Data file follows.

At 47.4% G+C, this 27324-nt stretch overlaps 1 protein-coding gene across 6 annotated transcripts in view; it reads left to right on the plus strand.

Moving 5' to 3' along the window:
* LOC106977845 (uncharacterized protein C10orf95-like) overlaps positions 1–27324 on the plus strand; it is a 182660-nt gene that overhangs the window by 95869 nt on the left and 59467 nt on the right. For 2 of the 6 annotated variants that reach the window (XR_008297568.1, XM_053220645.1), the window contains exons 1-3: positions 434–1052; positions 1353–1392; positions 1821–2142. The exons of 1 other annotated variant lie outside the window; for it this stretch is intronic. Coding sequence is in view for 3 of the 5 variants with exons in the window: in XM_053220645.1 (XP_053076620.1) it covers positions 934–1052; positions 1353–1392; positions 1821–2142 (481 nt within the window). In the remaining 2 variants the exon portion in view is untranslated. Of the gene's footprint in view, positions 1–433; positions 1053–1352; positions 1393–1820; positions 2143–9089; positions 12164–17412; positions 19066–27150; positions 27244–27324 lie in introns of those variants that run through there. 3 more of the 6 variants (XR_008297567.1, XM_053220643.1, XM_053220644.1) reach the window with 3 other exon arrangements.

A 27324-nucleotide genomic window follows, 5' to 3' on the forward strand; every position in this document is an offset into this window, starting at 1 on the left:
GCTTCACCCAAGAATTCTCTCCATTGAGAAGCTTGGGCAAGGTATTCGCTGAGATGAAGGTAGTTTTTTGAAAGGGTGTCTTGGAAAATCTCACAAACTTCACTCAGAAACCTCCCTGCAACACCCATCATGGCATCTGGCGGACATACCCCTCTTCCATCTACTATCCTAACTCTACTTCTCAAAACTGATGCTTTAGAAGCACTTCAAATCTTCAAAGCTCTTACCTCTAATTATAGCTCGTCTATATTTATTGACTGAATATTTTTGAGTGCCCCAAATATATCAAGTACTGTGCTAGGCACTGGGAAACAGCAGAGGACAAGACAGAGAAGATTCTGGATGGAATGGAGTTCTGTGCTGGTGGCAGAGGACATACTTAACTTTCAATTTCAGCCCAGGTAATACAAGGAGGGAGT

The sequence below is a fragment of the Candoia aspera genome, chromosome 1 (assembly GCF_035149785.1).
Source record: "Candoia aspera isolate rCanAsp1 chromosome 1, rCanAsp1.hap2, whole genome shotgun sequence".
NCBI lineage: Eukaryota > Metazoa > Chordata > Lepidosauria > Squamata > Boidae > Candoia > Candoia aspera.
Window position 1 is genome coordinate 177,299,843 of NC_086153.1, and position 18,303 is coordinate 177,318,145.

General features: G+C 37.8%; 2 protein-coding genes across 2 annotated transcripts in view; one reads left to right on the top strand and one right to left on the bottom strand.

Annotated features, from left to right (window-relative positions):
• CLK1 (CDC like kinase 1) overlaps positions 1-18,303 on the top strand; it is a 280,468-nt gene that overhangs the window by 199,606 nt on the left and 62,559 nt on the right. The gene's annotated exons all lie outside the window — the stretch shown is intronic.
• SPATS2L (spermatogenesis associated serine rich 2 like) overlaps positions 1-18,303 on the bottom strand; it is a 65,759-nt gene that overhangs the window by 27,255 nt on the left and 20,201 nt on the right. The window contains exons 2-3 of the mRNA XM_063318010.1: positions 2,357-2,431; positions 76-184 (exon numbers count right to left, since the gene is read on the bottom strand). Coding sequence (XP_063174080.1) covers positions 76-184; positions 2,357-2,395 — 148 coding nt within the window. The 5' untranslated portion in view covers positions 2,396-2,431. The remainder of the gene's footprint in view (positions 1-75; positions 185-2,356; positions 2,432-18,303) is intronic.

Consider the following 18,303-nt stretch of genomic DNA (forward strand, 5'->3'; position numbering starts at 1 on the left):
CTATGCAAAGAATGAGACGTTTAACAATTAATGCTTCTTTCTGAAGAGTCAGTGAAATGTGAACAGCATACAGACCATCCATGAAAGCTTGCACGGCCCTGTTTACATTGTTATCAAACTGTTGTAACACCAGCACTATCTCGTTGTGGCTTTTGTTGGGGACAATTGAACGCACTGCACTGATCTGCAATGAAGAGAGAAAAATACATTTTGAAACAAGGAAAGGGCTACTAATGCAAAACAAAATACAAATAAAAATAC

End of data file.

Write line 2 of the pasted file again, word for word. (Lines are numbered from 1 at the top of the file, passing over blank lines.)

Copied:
Moving 5' to 3' along the window: